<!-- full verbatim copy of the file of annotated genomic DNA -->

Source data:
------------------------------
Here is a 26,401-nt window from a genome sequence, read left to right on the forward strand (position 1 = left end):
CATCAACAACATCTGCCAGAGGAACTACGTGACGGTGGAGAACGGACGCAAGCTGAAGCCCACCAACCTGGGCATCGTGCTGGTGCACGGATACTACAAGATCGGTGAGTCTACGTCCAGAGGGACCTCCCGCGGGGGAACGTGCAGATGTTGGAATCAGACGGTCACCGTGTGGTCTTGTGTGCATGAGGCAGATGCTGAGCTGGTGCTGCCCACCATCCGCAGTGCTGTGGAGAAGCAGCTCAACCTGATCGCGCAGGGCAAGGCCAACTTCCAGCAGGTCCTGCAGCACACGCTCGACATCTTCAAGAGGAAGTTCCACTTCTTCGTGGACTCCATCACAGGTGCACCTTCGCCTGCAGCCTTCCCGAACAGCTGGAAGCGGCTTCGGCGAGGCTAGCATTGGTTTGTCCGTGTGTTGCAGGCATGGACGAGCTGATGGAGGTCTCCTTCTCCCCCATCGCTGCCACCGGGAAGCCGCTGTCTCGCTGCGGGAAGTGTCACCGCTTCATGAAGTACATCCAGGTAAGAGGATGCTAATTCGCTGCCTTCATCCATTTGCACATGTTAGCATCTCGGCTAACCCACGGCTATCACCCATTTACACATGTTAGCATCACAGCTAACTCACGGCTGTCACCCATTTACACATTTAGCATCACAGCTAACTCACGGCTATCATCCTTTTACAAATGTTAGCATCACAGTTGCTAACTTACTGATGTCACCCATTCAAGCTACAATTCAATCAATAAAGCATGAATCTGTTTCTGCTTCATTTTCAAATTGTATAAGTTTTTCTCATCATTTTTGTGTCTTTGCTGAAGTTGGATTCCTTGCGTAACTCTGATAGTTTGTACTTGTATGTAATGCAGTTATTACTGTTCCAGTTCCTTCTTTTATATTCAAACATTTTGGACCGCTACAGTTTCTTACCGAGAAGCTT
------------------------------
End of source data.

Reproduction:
Here is a 26,401-nt window from a genome sequence, read left to right on the forward strand (position 1 = left end):
CATCAACAACATCTGCCAGAGGAACTACGTGACGGTGGAGAACGGACGCAAGCTGAAGCCCACCAACCTGGGCATCGTGCTGGTGCACGGATACTACAAGATCGGTGAGTCTACGTCCAGAGGGACCTCCCGCGGGGGAACGTGCAGATGTTGGAATCAGACGGTCACCGTGTGGTCTTGTGTGCATGAGGCAGATGCTGAGCTGGTGCTGCCCACCATCCGCAGTGCTGTGGAGAAGCAGCTCAACCTGATCGCGCAGGGCAAGGCCAACTTCCAGCAGGTCCTGCAGCACACGCTCGACATCTTCAAGAGGAAGTTCCACTTCTTCGTGGACTCCATCACAGGTGCACCTTCGCCTGCAGCCTTCCCGAACAGCTGGAAGCGGCTTCGGCGAGGCTAGCATTGGTTTGTCCGTGTGTTGCAGGCATGGACGAGCTGATGGAGGTCTCCTTCTCCCCCATCGCTGCCACCGGGAAGCCGCTGTCTCGCTGCGGGAAGTGTCACCGCTTCATGAAGTACATCCAGGTAAGAGGATGCTAATTCGCTGCCTTCATCCATTTGCACATGTTAGCATCTCGGCTAACCCACGGCTATCACCCATTTACACATGTTAGCATCACAGCTAACTCACGGCTGTCACCCATTTACACATTTAGCATCACAGCTAACTCACGGCTATCATCCTTTTACAAATGTTAGCATCACAGTTGCTAACTTACTGATGTCACCCATTCAAGCTACAATTCAATCAATAAAGCATGAATCTGTTTCTGCTTCATTTTCAAATTGTATAAGTTTTTCTCATCATTTTTGTGTCTTTGCTGAAGTTGGATTCCTTGCGTAACTCTGATAGTTTGTACTTGTATGTAATGCAGTTATTACTGTTCCAGTTCCTTCTTTTATATTCAAACATTTTGGACCGCTACAGTTTCTTACCGAGAAGCTT